Transmission at 40 Gbits/sec initially bumped up against several technology limitations, but many of these limitations have been resolved. One of the key enabling factors in migrating to a 40-Gbit/sec DWDM network has been the advancement in optical signal generation.
A key component in optical signal generation is the modulator, which impresses the high-speed data stream onto the optical carrier signal in TDM and WDM applications. The output from a continuous wave (CW) laser passes through the modulator at the transmitter.
Over the years, lithium niobate (LiNbO3) has been and continues to be the material of choice for optical modulators at bit rates of 2.5 Gbits/sec and above, primarily due to its properties of enabling low-loss waveguides and its high electro-optic effect. LiNbO3 travelling-wave modulators, based on a Mach-Zehnder (MZ) waveguide structure, are the most widespread modulators in deployed systems.
LiNbO3 modulators typically are offered in X-cut and Z-cut versions, each format with its pros and cons; chirp-free operation leading to simplified transmitter design is the main advantage of the former, whereas lower driving voltage and higher bandwidth are the main advantages of the latter. A historical perception has been that X-cut modulators would not suit applications beyond 10 Gbits/sec because of the bandwidth and electro-optic coefficient limitations that X-cut modulators have compared with Z-cut modulators.
Despite this perception, the modulator group at Corning OTI (now Avanex) pursued an X-cut modulator design for 40-Gbit/sec applications. Along with system houses involved in designing high-bit-rate systems, we have found that single-drive X-cut LiNbO3 MZ modulators enable better and cheaper transport solutions at higher bit rates than other solutions based on LiNbO3 technology. X-cut modulators have been demonstrated in key 40-Gbit/sec transmission experiments by several systems houses, including Mintera Corp.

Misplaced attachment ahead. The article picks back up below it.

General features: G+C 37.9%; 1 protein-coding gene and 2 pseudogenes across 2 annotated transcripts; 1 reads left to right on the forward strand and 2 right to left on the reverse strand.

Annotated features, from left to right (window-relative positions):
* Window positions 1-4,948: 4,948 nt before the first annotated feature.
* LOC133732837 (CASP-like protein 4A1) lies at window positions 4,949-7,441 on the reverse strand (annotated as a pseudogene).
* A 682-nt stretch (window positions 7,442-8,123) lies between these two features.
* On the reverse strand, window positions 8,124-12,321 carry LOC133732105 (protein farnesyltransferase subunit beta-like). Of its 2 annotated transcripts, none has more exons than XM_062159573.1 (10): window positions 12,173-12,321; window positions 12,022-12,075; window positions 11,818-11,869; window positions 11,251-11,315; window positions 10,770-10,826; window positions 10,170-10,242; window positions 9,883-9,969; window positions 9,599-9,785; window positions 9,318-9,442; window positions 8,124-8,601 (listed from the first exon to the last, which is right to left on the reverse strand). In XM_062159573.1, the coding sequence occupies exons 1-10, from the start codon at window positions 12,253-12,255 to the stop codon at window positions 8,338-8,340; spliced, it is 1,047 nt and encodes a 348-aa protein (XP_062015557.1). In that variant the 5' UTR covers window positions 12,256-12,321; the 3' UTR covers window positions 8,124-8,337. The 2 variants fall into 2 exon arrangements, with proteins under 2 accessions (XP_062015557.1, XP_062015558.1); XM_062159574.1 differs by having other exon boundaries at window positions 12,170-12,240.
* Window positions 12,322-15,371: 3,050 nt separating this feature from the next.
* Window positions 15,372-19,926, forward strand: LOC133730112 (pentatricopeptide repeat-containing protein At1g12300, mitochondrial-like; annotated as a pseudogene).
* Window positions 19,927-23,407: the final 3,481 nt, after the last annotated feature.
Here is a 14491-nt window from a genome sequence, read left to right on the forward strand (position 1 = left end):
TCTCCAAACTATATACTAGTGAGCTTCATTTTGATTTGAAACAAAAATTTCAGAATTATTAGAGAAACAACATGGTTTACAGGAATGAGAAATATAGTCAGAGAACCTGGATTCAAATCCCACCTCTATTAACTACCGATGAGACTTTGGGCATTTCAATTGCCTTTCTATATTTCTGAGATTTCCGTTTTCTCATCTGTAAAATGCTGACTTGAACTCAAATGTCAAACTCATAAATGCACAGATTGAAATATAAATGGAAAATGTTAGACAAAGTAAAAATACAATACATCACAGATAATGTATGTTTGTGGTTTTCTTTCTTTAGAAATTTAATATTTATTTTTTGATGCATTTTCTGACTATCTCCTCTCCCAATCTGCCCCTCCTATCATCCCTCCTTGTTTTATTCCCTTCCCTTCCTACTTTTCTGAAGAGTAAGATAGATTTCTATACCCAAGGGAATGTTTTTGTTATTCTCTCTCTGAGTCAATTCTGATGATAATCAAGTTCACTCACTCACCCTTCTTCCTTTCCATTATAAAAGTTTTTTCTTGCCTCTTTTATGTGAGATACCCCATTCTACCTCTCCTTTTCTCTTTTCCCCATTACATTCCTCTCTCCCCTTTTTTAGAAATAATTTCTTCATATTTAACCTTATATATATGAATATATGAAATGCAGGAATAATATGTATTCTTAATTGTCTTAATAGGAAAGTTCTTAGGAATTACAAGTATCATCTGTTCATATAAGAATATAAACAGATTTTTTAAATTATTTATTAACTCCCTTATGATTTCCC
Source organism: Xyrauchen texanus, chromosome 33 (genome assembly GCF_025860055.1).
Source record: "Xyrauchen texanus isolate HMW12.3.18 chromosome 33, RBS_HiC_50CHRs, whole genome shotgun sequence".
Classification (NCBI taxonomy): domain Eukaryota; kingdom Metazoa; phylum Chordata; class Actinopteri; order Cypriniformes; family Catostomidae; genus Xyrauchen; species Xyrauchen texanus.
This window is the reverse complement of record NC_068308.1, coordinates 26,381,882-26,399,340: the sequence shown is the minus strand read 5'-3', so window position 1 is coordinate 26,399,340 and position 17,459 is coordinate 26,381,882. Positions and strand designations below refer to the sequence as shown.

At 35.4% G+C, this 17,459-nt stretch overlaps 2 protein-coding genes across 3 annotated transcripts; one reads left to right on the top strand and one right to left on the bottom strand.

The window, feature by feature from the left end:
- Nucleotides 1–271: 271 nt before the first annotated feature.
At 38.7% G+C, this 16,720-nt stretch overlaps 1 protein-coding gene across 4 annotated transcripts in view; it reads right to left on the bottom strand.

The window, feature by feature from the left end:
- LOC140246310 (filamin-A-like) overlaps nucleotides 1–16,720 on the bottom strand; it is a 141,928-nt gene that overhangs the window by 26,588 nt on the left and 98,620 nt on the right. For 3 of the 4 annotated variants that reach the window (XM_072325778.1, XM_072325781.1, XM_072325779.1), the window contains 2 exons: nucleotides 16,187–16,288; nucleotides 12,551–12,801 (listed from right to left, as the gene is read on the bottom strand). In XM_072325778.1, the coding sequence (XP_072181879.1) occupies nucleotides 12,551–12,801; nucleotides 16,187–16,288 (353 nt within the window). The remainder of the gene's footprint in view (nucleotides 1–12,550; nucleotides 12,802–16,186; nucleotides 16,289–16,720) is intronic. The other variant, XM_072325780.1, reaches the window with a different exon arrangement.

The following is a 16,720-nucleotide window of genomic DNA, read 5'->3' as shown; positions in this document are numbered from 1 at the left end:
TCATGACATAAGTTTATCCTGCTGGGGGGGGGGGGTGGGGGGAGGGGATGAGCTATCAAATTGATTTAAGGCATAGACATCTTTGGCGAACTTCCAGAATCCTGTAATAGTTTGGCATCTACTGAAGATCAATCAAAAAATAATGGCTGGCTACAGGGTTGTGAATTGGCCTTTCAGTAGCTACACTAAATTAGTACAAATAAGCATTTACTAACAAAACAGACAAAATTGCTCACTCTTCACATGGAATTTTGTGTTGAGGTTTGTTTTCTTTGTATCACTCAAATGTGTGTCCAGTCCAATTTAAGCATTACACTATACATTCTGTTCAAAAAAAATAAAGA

Mintera's 10,000-km, 40-Gbit/sec DWDM transmission demonstration at OFC 2003 last March used an X-cut modulator. Mintera noted that single-drive X-cut LiNbO3 MZ modulators suit applications that require chirp-free optical modulation such as ultra-long-haul (ULH) transmission based on differential phase-shift keying (DPSK) modulation and ultra-high spectral efficiency transmission based on duobinary modulation.
"Advanced modulation formats" have been implemented to overcome common 40-Gbit/sec system impairments. Simple and bandwidth-efficient nonreturn to zero (NRZ) is suitable for short-to-medium transmission distances, where 40-Gbit/sec systems will be deployed initially. Over longer distances, however, return to zero (RZ) transmission becomes more attractive due to the RZ format's higher robustness relative to fibre nonlinearities and polarization-mode dispersion (PMD). Specific RZ formats like carrier-suppressed-RZ (CS-RZ) help reduce the impact of the RZ format's inherently higher spectral bandwidth.
The RZ-DPSK modulation format further increases the transmission performance in ULH systems. The main advantage of this format is better receiver sensitivity (by 3 dB) than RZ and CS-RZ. The optimum choice of modulation format in a particular situation depends on the complete set of system parameters, including cost, transmission distance, bit rate, and PMD. As a result, component suppliers have developed versatile 40-Gbit/sec modulator product lines.
At 40 Gbits/sec, due to the large-bandwidth requirements, electrical RZ pulse generation is not feasible as it is at 10 Gbits/sec. Therefore, 40-Gbit/sec RZ signals are generated optically by cascading the NRZ data modulator and an optical gate, opened only for a fraction of the NRZ bit length. Optical RZ even reduces the electrical bandwidth requirements. Driving a 20-GHz modulator under certain conditions with a "half-bit rate" RF signal yields 40-Gbit/sec optical RZ pulses. The additional RZ-pulse stage enables a variety of sophisticated RZ-based modulation formats like CS-RZ. The characteristics of an MZ interferometer (MZI) also allow a simple and natural implementation of newly discussed RZ-DPSK transmission systems.
Only the external modulation of a CW-laser source is suitable for 40-Gbit/sec transmission due to its negligible impact on the spectral characteristics of the optical carrier (the CW-laser light). The best-performing industrial 40-Gbit/sec external modulators are LiNbO3-based, electro-optically controlled MZI modulators.
Many advanced modulation formats make use of phase modulation instead of amplitude modulation. MZI modulators are the key building block for chirp-free CS-RZ-DPSK modulation, where they act both as DPSK modulator and CS-RZ pulse shaper.
Semiconductor-based electro-absorption modulators (EAMs) are not suitable for generating such sophisticated formats. Their drawbacks include relatively strong chirp and relatively low output power. These factors limit the 40-Gbit/sec EAMs to "ultra-short-reach" applications.